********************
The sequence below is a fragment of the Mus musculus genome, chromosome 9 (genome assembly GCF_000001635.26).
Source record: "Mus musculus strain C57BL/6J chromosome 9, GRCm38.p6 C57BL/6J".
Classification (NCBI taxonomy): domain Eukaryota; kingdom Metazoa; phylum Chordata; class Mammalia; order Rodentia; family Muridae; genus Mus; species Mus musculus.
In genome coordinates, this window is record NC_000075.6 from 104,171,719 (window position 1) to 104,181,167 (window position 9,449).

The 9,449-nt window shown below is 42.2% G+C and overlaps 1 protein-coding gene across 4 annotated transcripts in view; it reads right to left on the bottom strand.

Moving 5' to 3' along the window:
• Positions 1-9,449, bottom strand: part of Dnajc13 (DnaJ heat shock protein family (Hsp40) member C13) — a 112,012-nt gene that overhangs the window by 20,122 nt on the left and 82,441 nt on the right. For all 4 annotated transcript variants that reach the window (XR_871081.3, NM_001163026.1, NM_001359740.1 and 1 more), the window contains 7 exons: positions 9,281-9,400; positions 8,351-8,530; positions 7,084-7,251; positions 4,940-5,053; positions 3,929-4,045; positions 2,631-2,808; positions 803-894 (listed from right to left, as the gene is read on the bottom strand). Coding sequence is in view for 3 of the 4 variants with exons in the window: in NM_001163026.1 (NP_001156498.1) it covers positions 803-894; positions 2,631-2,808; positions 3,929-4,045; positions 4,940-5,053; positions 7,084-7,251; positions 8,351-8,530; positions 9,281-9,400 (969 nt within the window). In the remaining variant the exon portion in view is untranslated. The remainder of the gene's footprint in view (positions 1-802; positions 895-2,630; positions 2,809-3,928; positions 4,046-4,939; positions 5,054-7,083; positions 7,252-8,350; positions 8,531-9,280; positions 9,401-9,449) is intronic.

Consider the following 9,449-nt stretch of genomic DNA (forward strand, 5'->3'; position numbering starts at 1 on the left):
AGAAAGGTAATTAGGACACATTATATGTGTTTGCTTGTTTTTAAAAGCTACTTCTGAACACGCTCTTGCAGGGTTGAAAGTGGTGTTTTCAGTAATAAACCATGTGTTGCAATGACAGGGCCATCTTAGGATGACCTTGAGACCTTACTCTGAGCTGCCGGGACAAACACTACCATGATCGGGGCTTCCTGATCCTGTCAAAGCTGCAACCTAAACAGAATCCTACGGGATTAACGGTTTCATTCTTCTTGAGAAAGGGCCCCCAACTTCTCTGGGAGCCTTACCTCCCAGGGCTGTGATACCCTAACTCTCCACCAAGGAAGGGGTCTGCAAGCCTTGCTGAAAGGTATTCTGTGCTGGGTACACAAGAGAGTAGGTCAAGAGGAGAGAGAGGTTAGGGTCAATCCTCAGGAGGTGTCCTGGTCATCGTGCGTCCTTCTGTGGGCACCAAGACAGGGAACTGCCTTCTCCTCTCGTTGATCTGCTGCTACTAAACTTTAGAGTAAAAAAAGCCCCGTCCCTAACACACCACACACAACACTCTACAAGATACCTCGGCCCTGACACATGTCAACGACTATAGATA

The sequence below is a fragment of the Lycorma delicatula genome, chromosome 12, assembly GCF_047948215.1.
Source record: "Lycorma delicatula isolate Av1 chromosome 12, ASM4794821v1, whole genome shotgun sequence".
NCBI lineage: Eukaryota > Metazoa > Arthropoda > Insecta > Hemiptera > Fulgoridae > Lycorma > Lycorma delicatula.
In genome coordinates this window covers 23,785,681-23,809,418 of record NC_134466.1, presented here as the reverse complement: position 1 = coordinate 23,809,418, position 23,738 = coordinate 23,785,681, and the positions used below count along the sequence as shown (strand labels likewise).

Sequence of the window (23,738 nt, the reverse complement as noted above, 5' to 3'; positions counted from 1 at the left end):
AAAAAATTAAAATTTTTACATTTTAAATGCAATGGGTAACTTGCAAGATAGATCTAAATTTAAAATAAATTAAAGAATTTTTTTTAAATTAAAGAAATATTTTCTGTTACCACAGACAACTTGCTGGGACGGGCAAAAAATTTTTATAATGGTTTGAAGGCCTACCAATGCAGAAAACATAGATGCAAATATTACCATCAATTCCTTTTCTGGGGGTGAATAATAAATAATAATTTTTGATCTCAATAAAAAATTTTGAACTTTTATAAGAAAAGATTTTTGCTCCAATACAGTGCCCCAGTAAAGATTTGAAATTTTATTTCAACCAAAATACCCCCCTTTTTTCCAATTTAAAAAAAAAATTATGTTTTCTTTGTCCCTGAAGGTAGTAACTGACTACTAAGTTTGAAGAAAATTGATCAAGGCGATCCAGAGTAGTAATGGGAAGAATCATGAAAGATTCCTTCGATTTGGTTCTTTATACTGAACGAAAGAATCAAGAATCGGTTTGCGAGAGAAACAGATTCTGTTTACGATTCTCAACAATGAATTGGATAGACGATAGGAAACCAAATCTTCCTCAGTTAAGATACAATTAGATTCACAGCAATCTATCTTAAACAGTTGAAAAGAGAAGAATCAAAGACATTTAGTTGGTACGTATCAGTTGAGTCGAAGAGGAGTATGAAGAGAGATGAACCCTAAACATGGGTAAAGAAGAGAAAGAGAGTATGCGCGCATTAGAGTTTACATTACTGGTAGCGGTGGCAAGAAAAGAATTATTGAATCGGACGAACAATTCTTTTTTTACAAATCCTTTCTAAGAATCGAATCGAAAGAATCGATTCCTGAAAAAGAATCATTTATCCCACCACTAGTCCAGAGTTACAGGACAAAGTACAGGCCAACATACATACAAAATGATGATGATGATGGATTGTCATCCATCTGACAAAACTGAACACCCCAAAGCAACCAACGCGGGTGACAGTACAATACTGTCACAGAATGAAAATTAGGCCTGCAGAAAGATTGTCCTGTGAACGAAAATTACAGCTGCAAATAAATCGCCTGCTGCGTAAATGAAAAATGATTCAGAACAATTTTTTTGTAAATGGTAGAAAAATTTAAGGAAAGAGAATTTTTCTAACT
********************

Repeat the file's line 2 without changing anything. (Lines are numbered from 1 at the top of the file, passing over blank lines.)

Source record: "Mus musculus strain C57BL/6J chromosome 9, GRCm38.p6 C57BL/6J".